I have mentioned -- and I know I got a bit of a reaction to this from a number of people in the legal community and the defence bar. Initially I was talking about the Bernardo case, where the counsel for Mr. Bernardo had taped evidence of horrific crimes, and if that evidence had been provided to the crown, we have to assume that the plea bargain for Ms. Homolka would never have been agreed to and she would not be walking freely on the streets of Montreal today. There was an extensive investigation, with obstruction of justice charges laid against that individual. If you read the judge's comments related to that, it was rather confusing. They seemed to say that ignorance was an excuse here -- I guess we heard the same argument from the Premier today with respect to Mr. Takhar -- with respect to this counsel. He then went to the law society for some sort of sanction from the law society, and again nothing occurred.

I think a lot of people were very concerned about that, but I don't want to rely solely on that. I've been advised, and I don't have details, of a situation which has gained some notoriety in the province, where a counsel was advised of a dead body being removed to prevent detection. This was a defence counsel who was aware that his client had moved a body to prevent detection.

I have suggested that perhaps, since we're going to be opening up the Law Society Act to deal with the paralegal issue -- this may be an opportunity. If the law society itself can't deal in an effective way with this -- and they would argue that they can and that in fact they are moving in that direction, but at a snail's pace, I would suggest -- perhaps this Legislature should take a look at strengthening the act itself to ensure that appropriate action is taken in situations such as this. I think it would address widespread public concern.

Most of it focused, I would agree, on the Bernardo case and the fact that Ms. Homolka was allowed to escape, many would suggest, with a relatively minor penalty for participating in horrible, horrible crimes against two young women -- three young women, including her sister, which never came to court. Again, this is something that I will be pursuing in committee and perhaps bringing up additional cases. I don't have the full details on the moving of the body, but apparently it has been public and the lawyer involved has been named publicly. But until I receive further details, I won't go into it. I see this as an opportunity, which we should all consider as an opportunity. When the law society and others appear before us at committee to talk about this part of the omnibus bill, we should ask for their feedback. But I'm going to look towards some victims who could appear. I'm told that there is a victim's family in the body-moving case who are quite willing to appear and talk about what happened in that particular situation. And if we had representation from other victims' organizations who could speak to this issue, who may have a slightly different view than the legal profession representatives, that's something I think the public deserves to know about and to hear from those kinds of people who don't get recognition, in my view, that they merit. So that's an area that we will be pursuing as well.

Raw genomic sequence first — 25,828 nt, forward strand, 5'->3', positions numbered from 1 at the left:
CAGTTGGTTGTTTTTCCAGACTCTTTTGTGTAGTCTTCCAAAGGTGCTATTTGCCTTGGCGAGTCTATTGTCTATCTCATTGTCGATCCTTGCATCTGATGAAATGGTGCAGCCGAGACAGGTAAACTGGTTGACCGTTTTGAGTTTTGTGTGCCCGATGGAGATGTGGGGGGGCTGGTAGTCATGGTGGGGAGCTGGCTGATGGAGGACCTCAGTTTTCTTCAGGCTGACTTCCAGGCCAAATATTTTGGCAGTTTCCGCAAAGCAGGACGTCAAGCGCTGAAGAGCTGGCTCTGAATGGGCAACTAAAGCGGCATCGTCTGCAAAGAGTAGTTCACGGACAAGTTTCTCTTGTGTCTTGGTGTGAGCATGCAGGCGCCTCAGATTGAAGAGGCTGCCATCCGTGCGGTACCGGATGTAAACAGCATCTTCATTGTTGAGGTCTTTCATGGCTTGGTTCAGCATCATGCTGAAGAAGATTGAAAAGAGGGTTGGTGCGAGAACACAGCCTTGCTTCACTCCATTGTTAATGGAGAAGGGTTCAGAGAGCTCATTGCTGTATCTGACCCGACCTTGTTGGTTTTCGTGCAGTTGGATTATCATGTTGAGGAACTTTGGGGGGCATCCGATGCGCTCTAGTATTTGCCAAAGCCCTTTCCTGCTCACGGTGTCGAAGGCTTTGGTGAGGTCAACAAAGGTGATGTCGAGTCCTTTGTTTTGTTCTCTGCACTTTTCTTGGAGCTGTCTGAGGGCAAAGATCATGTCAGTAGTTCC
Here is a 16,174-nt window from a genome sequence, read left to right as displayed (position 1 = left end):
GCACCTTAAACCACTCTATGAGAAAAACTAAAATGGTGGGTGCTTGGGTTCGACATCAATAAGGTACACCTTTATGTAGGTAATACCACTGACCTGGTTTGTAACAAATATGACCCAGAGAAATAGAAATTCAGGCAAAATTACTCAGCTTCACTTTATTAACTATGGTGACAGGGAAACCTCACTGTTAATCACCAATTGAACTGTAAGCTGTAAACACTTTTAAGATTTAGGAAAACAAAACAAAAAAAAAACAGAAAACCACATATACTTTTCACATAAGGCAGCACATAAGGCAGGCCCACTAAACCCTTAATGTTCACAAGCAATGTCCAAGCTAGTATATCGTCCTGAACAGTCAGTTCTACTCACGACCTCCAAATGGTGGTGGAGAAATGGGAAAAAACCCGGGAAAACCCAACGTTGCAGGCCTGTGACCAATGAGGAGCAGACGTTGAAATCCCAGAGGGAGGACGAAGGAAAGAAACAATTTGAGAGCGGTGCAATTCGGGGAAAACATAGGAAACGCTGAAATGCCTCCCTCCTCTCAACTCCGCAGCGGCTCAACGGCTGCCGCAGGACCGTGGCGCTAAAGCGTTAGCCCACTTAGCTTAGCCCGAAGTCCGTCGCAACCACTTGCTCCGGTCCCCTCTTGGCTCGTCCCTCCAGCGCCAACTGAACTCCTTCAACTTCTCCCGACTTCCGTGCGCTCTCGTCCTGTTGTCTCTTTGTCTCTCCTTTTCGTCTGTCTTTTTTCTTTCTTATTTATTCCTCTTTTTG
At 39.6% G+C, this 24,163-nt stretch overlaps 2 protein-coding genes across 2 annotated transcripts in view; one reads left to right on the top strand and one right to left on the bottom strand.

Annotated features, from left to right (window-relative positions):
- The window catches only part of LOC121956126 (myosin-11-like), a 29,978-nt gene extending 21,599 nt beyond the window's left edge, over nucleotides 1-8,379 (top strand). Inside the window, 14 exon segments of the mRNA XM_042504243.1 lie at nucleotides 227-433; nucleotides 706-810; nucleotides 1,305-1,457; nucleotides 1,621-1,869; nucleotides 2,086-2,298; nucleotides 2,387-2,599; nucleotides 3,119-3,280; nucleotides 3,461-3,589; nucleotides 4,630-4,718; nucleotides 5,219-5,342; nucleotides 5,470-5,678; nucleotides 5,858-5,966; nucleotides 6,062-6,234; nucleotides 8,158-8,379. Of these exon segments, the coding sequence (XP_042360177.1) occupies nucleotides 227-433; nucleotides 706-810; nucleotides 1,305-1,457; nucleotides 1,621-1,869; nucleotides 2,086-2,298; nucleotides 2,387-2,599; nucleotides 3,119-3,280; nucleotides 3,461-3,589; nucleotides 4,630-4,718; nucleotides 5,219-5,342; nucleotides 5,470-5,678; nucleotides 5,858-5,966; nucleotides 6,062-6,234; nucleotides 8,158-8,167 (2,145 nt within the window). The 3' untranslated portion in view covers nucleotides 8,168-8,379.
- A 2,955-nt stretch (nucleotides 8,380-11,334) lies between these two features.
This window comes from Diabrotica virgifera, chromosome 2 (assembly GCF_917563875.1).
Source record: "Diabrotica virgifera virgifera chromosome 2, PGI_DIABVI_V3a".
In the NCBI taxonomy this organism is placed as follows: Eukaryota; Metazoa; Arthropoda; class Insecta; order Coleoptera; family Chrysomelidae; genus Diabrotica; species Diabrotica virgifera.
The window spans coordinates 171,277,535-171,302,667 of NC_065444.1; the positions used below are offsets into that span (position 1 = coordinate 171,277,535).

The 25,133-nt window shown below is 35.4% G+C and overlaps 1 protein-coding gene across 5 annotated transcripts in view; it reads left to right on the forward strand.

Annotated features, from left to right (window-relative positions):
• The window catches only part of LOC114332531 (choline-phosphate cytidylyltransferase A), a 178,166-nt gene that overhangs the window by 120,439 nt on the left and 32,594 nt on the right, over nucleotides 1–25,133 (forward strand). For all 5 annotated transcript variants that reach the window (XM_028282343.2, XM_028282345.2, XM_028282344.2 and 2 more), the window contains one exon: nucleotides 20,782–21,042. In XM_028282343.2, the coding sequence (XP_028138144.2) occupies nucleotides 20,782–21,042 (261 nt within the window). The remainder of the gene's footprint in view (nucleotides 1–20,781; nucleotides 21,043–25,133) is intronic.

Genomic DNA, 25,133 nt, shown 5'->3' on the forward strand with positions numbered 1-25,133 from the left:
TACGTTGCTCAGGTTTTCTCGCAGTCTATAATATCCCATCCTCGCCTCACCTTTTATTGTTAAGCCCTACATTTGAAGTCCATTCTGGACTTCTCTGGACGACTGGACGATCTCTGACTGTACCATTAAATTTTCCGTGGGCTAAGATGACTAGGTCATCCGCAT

Before I get into some other areas, I want to suggest that because this deals with access to justice, there are so many areas that could be talked about and could be addressed but which are not being dealt with in terms of access. Again, I'm speaking as a layperson and someone who has been involved in justice issues for many, many years as both a critic and the minister. My frustration and my lack of comprehension about what's going on in Canada -- not necessarily confined to Ontario -- with respect to the justice system I think is a frustration felt by many Canadians.

There was an example in Toronto recently -- and I don't believe the case has come to completion -- a murder case where a young woman was murdered in an office building up in the Yorkville area. The individual charged with the murder was a janitor in the building. What really upsets me and should upset everyone is that, as I understand it, from the time the charge was laid by police to its coming to trial was three years: a three-year gap between a charge being laid and the individual coming to trial. That should be a significant concern, and at some point I hope to ask the Attorney General to look into that. I'm not sure how frequently that happens, but it happens, I think, too many times.


I relate it to Great Britain. I happen to be aware of the situation because the individual is a former constituent of mine. He's not representative of my constituents; I don't want anyone to infer that. He was charged with smuggling cocaine into Great Britain. He went to trial within three months and was sentenced very quickly. I think the trial lasted something like two weeks. He was sentenced, and a lengthy sentence. He ultimately came back, with this exchange program we have, to serve his time in Canada. I think that anyone who's sentenced outside of this country wants to come back to Canada because of the leniency shown by our justice system -- but that's another issue. It draws a sharp contrast for me between the system in Great Britain and what's happening in this country: the delays, the backlogs, the adjournments, the two- and three-for-one credits that the courts award.